Fluency: What It Is and Why It's Important  |  Red Apple ReadingFluency can be broken down into 3 components: the ability to read a passage accurately (without having to stop and decode individual words), at a reasonable pace (not too fast or too slow), and with proper expression (paying attention to punctuation). Let’s explore the different facets of fluency and how you can help your child master each one. For convenience, we’ve listed individual interventions under each component, but you’ll quickly find that these activities are beneficial for all aspects of fluency!

It’s imperative for children to read accurately if they are going to have any real sense of what a passage is about.

  • Review Unfamiliar Words – You can help your child with this aspect of fluency by going over any new words with her before she reads the text. If she is reading a book about birds, for instance, you might introduce the word chickadee beforehand.
  • Repeated and Timed Readings – Another way you can help your little one improve her accuracy is with timed repeated readings. Simply set a timer for one minute. Let your kiddo read the same passage aloud to you several times, while keeping up with how many words she gets correct each time. Chances are you will see improvement with each reading!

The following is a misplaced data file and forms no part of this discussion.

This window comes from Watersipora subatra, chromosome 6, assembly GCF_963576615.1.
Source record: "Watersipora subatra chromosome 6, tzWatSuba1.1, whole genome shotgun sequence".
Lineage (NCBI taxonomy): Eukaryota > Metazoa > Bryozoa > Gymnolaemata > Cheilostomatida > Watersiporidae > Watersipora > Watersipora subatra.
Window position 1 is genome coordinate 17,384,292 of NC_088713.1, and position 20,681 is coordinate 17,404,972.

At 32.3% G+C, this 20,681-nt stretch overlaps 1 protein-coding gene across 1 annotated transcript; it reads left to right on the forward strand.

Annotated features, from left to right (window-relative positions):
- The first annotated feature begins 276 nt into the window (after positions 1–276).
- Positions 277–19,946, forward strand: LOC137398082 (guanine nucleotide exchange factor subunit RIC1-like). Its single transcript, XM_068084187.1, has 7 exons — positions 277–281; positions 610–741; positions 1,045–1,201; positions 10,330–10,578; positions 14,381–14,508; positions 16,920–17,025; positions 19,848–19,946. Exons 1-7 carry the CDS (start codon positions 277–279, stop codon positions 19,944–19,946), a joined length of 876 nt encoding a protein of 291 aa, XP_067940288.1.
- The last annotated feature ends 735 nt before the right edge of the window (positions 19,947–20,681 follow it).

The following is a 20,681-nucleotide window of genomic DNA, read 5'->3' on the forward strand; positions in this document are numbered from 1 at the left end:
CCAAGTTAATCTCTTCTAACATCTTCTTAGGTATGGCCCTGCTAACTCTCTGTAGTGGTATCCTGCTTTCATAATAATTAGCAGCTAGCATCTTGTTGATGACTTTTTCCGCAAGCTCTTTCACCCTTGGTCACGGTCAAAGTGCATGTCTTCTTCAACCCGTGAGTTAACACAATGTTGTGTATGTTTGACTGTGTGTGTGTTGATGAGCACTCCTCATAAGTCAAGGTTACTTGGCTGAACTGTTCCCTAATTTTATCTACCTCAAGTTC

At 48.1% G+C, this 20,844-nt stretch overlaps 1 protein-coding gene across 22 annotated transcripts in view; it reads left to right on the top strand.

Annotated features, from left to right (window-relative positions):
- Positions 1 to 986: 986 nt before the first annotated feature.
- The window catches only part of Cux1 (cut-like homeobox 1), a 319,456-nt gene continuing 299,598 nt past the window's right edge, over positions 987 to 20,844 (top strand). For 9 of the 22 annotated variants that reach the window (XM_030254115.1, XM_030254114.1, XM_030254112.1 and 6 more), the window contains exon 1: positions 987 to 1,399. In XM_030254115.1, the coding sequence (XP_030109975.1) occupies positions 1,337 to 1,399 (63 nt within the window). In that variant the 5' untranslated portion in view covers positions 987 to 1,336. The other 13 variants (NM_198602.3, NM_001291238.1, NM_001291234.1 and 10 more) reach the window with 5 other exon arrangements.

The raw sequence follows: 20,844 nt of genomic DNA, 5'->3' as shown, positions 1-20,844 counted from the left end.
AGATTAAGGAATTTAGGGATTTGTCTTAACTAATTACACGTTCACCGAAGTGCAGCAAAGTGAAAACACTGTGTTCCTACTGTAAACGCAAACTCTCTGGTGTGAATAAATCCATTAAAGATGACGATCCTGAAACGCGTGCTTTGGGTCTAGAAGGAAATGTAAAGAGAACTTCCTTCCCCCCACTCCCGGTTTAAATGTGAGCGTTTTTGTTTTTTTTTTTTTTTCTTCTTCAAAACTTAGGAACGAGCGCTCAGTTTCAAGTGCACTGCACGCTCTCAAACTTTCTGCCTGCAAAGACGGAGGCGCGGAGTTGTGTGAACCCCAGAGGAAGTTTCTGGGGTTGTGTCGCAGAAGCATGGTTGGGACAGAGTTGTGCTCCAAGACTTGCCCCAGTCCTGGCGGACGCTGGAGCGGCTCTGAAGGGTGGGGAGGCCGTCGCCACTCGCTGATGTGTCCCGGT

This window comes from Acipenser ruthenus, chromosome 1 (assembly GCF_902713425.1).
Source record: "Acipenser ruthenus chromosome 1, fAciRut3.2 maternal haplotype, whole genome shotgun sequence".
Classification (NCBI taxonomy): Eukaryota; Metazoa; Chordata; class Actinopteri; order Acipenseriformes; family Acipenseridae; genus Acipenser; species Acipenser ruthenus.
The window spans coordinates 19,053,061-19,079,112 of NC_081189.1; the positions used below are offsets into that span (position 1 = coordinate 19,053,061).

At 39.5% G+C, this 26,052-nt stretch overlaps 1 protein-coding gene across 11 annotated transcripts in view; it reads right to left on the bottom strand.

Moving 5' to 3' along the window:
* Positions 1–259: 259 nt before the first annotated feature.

Pace is another critical component of fluency. Reading should be performed at a reasonable rate.

  • Repeated and Timed Readings – Yep, the above timed reading activity will help your kid with pace as well! When children don’t have to stop and decode individual words, their pace naturally improves.
  • Record – One way you can assist your child with pace is by allowing her to record herself reading aloud (you’ll notice all these interventions involve reading aloud – it’s important!). Many times children don’t realize how slowly or quickly they are reading. When they go back and listen to themselves, they will get a better idea of whether they need to slow down or speed up.

Reading with expression involves paying attention to punctuation and the mood of the story. Reading with feeling makes the text more enjoyable and aids in comprehension.

  • Model by Reading Aloud – One of the ways kids learn to read with expression is by hearing someone else read with expression. This is one of a thousand reasons why parents should read aloud to their children. When we read a story to our kids they pick up on the nuances of our speech patterns and learn how expressive reading sounds.
  • Echo Reading – This intervention builds on the previous one. You will read a sentence or passage aloud using appropriate expression, then your kid will “echo read” the same passage (trying his best to sound like you).

As your child’s fluency improves she can begin reading more advanced texts and choosing titles that interest her rather than simple, decodable books. This will lead to a greater love of reading! Visit our Finding Fluency Pinterest board for more ideas on developing fluency.